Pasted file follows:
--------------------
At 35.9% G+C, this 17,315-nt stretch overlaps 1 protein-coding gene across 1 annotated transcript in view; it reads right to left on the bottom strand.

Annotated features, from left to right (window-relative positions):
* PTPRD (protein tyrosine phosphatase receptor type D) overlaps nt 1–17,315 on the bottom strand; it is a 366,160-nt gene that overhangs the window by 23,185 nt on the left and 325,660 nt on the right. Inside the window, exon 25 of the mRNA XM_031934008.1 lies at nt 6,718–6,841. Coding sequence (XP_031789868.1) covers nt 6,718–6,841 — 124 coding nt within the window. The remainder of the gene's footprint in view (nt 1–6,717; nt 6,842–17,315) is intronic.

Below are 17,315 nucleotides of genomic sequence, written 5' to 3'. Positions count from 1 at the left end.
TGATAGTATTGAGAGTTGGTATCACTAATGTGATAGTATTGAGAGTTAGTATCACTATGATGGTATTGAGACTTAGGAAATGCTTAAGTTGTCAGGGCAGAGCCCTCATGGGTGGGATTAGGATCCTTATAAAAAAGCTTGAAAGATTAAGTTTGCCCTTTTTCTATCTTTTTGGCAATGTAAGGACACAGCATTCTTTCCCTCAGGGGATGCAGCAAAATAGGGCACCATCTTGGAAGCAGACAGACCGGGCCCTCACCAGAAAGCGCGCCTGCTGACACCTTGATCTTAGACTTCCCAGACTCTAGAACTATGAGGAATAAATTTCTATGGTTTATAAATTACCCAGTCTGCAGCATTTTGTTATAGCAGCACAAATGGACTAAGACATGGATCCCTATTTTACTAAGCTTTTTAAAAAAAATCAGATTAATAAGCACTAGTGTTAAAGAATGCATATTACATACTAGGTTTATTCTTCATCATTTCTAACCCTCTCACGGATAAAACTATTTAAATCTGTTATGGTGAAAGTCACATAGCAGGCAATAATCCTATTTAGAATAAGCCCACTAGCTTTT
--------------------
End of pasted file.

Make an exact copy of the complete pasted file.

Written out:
At 35.9% G+C, this 17,315-nt stretch overlaps 1 protein-coding gene across 1 annotated transcript in view; it reads right to left on the bottom strand.

Annotated features, from left to right (window-relative positions):
* PTPRD (protein tyrosine phosphatase receptor type D) overlaps nt 1–17,315 on the bottom strand; it is a 366,160-nt gene that overhangs the window by 23,185 nt on the left and 325,660 nt on the right. Inside the window, exon 25 of the mRNA XM_031934008.1 lies at nt 6,718–6,841. Coding sequence (XP_031789868.1) covers nt 6,718–6,841 — 124 coding nt within the window. The remainder of the gene's footprint in view (nt 1–6,717; nt 6,842–17,315) is intronic.

Below are 17,315 nucleotides of genomic sequence, written 5' to 3'. Positions count from 1 at the left end.
TGATAGTATTGAGAGTTGGTATCACTAATGTGATAGTATTGAGAGTTAGTATCACTATGATGGTATTGAGACTTAGGAAATGCTTAAGTTGTCAGGGCAGAGCCCTCATGGGTGGGATTAGGATCCTTATAAAAAAGCTTGAAAGATTAAGTTTGCCCTTTTTCTATCTTTTTGGCAATGTAAGGACACAGCATTCTTTCCCTCAGGGGATGCAGCAAAATAGGGCACCATCTTGGAAGCAGACAGACCGGGCCCTCACCAGAAAGCGCGCCTGCTGACACCTTGATCTTAGACTTCCCAGACTCTAGAACTATGAGGAATAAATTTCTATGGTTTATAAATTACCCAGTCTGCAGCATTTTGTTATAGCAGCACAAATGGACTAAGACATGGATCCCTATTTTACTAAGCTTTTTAAAAAAAATCAGATTAATAAGCACTAGTGTTAAAGAATGCATATTACATACTAGGTTTATTCTTCATCATTTCTAACCCTCTCACGGATAAAACTATTTAAATCTGTTATGGTGAAAGTCACATAGCAGGCAATAATCCTATTTAGAATAAGCCCACTAGCTTTT